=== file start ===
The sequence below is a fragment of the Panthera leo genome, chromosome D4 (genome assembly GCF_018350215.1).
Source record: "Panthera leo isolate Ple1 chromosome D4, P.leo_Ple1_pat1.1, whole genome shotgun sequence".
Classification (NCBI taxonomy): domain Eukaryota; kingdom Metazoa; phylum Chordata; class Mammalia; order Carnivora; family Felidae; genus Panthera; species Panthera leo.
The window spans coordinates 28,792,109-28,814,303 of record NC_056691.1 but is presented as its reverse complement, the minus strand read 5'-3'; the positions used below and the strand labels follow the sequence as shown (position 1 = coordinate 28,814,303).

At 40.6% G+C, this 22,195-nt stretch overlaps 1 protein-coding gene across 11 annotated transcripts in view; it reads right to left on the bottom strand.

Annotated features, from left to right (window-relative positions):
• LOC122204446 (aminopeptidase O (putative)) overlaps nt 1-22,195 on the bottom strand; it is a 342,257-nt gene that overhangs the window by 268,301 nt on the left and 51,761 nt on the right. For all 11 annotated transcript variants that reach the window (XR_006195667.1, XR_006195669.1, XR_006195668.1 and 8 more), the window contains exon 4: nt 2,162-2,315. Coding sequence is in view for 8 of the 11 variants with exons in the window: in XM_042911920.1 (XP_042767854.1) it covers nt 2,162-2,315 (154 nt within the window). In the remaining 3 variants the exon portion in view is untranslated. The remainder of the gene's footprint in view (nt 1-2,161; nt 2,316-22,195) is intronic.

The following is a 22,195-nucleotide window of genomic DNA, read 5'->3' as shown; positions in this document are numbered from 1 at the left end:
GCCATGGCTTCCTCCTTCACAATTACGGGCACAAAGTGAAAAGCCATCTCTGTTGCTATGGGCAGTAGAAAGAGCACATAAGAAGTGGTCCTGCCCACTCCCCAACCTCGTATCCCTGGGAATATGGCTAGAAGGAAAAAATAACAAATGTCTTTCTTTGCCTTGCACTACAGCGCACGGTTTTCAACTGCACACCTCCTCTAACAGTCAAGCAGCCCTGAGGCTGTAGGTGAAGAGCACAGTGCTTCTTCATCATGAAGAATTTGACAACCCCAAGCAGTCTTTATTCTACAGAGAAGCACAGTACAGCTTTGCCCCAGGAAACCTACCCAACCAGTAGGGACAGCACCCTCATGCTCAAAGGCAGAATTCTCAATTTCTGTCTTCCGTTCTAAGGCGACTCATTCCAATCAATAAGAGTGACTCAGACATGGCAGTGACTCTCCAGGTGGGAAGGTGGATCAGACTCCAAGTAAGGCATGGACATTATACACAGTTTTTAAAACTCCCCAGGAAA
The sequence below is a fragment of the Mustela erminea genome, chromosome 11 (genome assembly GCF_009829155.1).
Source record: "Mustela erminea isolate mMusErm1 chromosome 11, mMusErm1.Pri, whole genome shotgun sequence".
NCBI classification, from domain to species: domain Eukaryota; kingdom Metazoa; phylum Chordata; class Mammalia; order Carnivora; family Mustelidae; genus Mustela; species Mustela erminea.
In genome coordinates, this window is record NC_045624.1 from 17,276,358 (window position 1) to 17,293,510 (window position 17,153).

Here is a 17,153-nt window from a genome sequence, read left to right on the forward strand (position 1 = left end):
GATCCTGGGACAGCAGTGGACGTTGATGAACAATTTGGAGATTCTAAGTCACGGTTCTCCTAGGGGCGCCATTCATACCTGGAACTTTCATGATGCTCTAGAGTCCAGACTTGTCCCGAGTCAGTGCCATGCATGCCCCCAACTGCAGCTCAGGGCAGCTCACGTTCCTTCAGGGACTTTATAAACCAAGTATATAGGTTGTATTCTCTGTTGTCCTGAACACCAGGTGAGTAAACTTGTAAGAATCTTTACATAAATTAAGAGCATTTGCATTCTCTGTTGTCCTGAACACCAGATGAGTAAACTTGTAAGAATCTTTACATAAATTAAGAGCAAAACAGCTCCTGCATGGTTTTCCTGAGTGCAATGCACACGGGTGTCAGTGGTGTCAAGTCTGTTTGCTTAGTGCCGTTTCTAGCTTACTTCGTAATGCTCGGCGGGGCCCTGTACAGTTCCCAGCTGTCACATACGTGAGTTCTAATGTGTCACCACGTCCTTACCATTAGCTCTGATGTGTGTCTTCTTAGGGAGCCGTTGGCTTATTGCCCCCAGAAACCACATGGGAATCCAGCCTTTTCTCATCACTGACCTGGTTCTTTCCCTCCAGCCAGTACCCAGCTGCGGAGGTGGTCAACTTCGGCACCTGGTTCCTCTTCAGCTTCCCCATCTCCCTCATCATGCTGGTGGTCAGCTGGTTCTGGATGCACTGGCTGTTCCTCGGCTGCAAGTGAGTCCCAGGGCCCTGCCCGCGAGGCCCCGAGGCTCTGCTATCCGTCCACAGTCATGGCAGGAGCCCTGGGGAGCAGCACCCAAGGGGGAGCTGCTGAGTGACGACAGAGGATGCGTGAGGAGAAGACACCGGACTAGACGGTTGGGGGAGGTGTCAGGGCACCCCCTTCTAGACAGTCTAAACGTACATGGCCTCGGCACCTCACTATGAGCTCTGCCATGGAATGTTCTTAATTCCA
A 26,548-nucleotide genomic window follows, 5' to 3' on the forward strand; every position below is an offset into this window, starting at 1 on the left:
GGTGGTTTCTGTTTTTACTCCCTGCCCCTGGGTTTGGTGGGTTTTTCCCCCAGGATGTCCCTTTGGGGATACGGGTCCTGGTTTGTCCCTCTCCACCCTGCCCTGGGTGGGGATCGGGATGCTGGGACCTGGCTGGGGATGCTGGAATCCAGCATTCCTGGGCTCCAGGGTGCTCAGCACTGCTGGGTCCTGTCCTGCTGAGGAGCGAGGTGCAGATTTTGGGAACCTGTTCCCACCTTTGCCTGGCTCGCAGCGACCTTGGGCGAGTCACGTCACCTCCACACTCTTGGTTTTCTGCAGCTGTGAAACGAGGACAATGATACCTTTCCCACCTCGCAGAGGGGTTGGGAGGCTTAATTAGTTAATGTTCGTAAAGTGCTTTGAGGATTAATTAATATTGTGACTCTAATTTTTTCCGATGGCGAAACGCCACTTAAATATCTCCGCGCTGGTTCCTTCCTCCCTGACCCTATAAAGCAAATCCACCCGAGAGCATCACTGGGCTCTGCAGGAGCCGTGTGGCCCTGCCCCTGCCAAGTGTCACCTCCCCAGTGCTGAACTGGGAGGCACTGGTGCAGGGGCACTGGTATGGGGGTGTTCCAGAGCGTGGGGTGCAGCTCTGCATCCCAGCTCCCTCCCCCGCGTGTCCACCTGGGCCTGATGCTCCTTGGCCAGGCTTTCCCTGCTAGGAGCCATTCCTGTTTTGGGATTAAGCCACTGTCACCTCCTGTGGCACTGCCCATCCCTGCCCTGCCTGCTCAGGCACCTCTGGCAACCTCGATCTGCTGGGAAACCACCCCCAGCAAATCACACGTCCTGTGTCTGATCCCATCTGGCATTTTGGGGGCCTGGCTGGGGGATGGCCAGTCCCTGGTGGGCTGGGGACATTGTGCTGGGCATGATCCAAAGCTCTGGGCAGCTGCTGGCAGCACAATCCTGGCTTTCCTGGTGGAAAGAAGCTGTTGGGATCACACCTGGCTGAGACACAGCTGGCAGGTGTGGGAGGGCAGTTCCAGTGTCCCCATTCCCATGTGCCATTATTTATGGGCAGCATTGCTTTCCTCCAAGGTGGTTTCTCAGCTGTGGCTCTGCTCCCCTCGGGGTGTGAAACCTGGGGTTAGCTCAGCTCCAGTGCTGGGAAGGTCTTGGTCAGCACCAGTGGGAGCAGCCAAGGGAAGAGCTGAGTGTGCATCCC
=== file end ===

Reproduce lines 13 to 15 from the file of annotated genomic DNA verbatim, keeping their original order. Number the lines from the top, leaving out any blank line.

In genome coordinates, this window is record NC_045624.1 from 17,276,358 (window position 1) to 17,293,510 (window position 17,153).

Here is a 17,153-nt window from a genome sequence, read left to right on the forward strand (position 1 = left end):
GATCCTGGGACAGCAGTGGACGTTGATGAACAATTTGGAGATTCTAAGTCACGGTTCTCCTAGGGGCGCCATTCATACCTGGAACTTTCATGATGCTCTAGAGTCCAGACTTGTCCCGAGTCAGTGCCATGCATGCCCCCAACTGCAGCTCAGGGCAGCTCACGTTCCTTCAGGGACTTTATAAACCAAGTATATAGGTTGTATTCTCTGTTGTCCTGAACACCAGGTGAGTAAACTTGTAAGAATCTTTACATAAATTAAGAGCATTTGCATTCTCTGTTGTCCTGAACACCAGATGAGTAAACTTGTAAGAATCTTTACATAAATTAAGAGCAAAACAGCTCCTGCATGGTTTTCCTGAGTGCAATGCACACGGGTGTCAGTGGTGTCAAGTCTGTTTGCTTAGTGCCGTTTCTAGCTTACTTCGTAATGCTCGGCGGGGCCCTGTACAGTTCCCAGCTGTCACATACGTGAGTTCTAATGTGTCACCACGTCCTTACCATTAGCTCTGATGTGTGTCTTCTTAGGGAGCCGTTGGCTTATTGCCCCCAGAAACCACATGGGAATCCAGCCTTTTCTCATCACTGACCTGGTTCTTTCCCTCCAGCCAGTACCCAGCTGCGGAGGTGGTCAACTTCGGCACCTGGTTCCTCTTCAGCTTCCCCATCTCCCTCATCATGCTGGTGGTCAGCTGGTTCTGGATGCACTGGCTGTTCCTCGGCTGCAAGTGAGTCCCAGGGCCCTGCCCGCGAGGCCCCGAGGCTCTGCTATCCGTCCACAGTCATGGCAGGAGCCCTGGGGAGCAGCACCCAAGGGGGAGCTGCTGAGTGACGACAGAGGATGCGTGAGGAGAAGACACCGGACTAGACGGTTGGGGGAGGTGTCAGGGCACCCCCTTCTAGACAGTCTAAACGTACATGGCCTCGGCACCTCACTATGAGCTCTGCCATGGAATGTTCTTAATTCCA